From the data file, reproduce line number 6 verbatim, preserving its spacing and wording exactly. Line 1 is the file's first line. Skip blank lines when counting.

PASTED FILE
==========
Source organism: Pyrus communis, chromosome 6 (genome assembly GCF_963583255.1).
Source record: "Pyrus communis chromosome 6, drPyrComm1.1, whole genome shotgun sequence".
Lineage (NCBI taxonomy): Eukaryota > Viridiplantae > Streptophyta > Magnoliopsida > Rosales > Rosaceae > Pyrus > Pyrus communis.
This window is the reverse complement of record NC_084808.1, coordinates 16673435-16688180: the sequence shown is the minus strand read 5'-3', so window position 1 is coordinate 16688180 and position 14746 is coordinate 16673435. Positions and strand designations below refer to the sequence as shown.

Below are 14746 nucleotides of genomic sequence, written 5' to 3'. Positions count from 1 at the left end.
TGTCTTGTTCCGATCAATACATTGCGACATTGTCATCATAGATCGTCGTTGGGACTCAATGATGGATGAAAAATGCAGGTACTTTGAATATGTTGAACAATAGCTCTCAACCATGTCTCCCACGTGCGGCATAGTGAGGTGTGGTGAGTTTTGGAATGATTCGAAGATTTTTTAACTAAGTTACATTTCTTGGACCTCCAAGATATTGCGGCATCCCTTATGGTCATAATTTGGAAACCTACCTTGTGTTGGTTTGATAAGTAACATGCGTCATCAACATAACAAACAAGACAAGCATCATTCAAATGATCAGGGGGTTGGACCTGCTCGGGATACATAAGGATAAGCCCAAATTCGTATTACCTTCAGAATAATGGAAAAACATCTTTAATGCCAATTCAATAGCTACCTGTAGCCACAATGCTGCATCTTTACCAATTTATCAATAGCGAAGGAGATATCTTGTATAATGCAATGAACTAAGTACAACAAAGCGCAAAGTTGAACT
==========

TGTCTTGTTCCGATCAATACATTGCGACATTGTCATCATAGATCGTCGTTGGGACTCAATGATGGATGAAAAATGCAGGTACTTTGAATATGTTGAACAATAGCTCTCAACCATGTCTCCCACGTGCGGCATAGTGAGGTGTGGTGAGTTTTGGAATGATTCGAAGATTTTTTAACTAAGTTACATTTCTTGGACCTCCAAGATATTGCGGCATCCCTTATGGTCATAATTTGGAAACCTACCTTGTGTTGGTTTGATAAGTAACATGCGTCATCAACATAACAAACAAGACAAGCATCATTCAAATGATCAGGGGGTTGGACCTGCTCGGGATACATAAGGATAAGCCCAAATTCGTATTACCTTCAGAATAATGGAAAAACATCTTTAATGCCAATTCAATAGCTACCTGTAGCCACAATGCTGCATCTTTACCAATTTATCAATAGCGAAGGAGATATCTTGTATAATGCAATGAACTAAGTACAACAAAGCGCAAAGTTGAACT